Christian groups have poured millions of dollars into Israeli settlements in the occupied West Bank.
Israel has retroactively legalised about 800 homes in four settlements in the West Bank, the Palestinian occupied territory, the interior ministry said.
They included 377 homes in the Yakir settlement, 187 in Itamar and 94 in Shilo in the northern West Bank, as well as 97 more in Sansana in the south of the occupied Palestinian territory, it said.
The decision was taken two weeks ago but was only reported by the Israeli press on Friday.
It came at a time of heightened tensions between Israelis and Palestinians in the occupied territories of Jerusalem and Israel.
Since October 1, Israeli forces or settlers have killed 69 Palestinians – including unarmed protesters, bystanders and alleged attackers – across Israel, the occupied West Bank, including occupied East Jerusalem, and the Gaza Strip.
The international community regards all Jewish settlements in the West Bank as illegal, but the Israeli government makes a distinction between those it has authorised and those it has not.
Settlements and outposts are seen as major stumbling blocks to peace efforts as they are built on land that Palestinians see as part of a future state.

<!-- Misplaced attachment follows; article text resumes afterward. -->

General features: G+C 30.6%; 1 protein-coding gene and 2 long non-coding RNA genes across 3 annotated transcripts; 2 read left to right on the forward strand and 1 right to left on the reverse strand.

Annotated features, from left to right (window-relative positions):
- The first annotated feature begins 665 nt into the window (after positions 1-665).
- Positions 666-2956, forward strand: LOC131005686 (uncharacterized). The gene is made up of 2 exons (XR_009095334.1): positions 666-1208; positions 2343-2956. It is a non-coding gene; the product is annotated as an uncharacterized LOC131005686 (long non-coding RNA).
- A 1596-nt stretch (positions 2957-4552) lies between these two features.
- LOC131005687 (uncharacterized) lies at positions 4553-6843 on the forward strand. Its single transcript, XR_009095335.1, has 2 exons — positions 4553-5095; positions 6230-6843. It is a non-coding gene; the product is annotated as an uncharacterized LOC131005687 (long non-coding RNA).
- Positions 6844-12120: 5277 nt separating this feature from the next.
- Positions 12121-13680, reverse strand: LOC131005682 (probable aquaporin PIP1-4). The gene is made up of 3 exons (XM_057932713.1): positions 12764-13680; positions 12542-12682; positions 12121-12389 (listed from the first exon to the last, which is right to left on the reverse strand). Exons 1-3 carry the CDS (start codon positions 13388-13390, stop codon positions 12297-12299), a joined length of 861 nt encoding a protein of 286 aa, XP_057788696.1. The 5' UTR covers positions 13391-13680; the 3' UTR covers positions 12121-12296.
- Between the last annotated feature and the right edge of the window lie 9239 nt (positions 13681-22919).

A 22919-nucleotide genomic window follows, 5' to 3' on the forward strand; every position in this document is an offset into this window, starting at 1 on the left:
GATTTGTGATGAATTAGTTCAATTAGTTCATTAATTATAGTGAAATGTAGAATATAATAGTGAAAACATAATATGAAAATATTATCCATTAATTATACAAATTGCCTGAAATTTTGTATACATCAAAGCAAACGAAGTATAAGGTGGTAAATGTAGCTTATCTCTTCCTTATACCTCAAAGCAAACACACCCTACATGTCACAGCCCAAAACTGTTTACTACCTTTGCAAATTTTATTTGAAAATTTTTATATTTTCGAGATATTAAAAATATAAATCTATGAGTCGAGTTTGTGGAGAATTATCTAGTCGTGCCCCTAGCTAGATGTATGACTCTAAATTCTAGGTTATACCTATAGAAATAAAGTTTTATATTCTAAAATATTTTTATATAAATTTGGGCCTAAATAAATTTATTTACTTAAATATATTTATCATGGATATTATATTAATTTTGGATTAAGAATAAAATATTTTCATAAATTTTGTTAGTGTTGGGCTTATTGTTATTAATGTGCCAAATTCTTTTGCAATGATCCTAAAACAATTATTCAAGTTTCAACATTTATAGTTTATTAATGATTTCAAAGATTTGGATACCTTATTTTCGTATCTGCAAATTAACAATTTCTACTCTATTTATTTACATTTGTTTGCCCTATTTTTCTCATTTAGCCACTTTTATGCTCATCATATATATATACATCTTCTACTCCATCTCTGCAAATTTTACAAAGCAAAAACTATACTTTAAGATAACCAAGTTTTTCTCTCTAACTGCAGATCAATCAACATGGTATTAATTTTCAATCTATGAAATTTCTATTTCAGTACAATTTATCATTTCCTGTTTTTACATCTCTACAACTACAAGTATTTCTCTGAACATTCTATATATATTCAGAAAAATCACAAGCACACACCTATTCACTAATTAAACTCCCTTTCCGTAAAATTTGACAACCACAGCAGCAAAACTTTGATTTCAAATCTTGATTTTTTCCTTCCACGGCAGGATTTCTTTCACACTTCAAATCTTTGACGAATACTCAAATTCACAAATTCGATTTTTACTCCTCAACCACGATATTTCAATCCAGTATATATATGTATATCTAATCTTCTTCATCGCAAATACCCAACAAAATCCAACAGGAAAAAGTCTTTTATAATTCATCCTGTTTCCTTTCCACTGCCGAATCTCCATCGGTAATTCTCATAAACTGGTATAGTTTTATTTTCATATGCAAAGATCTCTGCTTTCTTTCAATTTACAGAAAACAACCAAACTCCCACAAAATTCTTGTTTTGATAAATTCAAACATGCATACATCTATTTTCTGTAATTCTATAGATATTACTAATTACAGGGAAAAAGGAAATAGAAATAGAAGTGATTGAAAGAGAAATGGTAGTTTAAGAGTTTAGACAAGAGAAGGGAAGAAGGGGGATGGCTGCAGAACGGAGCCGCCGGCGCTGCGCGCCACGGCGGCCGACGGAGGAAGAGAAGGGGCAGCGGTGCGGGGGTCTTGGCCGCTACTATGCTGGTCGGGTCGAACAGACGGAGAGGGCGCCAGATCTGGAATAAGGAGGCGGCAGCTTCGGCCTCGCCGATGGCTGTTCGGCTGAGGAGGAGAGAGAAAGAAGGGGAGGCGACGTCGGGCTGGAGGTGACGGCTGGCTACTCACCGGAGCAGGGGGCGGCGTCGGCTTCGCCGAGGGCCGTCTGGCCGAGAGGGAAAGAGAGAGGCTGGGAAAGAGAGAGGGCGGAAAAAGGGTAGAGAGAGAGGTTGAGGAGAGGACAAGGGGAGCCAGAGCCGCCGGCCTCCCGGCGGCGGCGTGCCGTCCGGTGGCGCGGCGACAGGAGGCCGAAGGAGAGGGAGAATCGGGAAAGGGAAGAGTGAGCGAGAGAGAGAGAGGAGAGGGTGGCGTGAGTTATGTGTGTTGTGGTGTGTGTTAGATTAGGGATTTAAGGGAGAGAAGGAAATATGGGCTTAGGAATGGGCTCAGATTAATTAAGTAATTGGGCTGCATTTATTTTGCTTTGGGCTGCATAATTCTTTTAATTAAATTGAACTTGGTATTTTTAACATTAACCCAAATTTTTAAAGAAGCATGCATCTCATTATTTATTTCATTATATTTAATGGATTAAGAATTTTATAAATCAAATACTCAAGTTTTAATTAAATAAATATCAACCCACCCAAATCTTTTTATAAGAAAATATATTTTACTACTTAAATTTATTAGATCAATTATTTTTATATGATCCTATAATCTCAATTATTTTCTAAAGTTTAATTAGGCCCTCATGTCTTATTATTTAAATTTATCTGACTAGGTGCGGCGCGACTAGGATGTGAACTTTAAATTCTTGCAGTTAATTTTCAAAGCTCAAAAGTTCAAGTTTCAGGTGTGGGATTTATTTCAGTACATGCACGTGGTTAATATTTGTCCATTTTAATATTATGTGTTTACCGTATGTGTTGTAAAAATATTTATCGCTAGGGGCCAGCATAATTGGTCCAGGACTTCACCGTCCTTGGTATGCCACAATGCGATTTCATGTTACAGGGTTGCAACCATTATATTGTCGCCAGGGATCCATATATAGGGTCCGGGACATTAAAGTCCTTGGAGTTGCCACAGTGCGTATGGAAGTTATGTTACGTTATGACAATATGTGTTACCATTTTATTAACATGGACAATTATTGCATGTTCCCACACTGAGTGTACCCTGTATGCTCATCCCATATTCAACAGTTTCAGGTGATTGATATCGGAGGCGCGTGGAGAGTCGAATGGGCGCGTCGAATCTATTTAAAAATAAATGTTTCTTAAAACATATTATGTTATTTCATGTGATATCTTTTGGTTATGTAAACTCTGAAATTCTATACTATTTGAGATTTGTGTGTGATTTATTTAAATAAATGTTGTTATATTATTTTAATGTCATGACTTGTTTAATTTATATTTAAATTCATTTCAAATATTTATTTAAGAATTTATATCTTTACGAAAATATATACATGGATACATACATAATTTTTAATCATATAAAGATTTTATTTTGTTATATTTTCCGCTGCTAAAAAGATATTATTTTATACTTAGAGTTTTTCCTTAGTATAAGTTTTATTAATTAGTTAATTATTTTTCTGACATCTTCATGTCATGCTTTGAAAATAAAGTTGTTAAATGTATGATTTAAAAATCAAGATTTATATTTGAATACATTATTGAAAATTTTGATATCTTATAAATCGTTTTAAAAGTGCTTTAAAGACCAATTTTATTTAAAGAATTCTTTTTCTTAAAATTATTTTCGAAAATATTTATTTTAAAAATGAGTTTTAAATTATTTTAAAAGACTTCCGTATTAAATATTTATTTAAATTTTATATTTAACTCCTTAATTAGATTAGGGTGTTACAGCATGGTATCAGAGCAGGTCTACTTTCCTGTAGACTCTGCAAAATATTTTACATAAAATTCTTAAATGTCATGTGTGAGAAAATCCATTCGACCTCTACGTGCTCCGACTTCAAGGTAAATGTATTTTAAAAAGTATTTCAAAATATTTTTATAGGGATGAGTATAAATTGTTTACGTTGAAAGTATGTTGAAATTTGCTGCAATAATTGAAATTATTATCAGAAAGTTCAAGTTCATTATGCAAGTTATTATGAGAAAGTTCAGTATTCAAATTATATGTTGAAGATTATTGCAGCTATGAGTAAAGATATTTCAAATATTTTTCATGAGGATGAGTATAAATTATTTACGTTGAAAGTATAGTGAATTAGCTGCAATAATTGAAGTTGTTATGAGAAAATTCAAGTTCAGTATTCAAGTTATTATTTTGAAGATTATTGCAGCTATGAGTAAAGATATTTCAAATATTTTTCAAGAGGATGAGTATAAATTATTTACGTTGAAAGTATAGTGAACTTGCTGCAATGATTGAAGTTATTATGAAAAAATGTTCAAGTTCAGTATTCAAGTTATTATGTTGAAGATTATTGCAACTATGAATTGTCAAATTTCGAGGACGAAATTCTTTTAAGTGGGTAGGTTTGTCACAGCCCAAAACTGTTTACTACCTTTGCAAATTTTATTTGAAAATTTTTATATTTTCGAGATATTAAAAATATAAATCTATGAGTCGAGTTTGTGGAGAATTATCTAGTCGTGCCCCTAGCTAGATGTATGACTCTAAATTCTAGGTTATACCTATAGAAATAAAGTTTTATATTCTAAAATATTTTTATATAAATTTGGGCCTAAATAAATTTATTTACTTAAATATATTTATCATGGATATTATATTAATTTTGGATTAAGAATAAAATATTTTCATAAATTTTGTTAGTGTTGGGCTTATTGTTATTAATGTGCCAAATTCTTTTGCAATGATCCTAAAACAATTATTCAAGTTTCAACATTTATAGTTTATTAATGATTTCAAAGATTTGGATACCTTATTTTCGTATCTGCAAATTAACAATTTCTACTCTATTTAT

Israeli Prime Minister Benjamin Netanyahu has faced international criticism for refusing to halt settlement expansion.
“These aren’t new constructions, but rather, homes built in settlements recognised by Israel in areas that – until now – didn’t have any urban planning,” said Hagit Ofran, a spokeswoman for Israeli settlement watchdog Peace Now.
“Even if it doesn’t have the same impact that the announcement of new settlements would, it’s undeniably a gesture from Netanyahu,” she said.
Recent violence in the West Bank has given ammunition to the Israeli pro-settlement lobby, commentators say.
Israel last announced new settlements in July when the government authorised 300 new settler homes to be built in Beit El in central West Bank.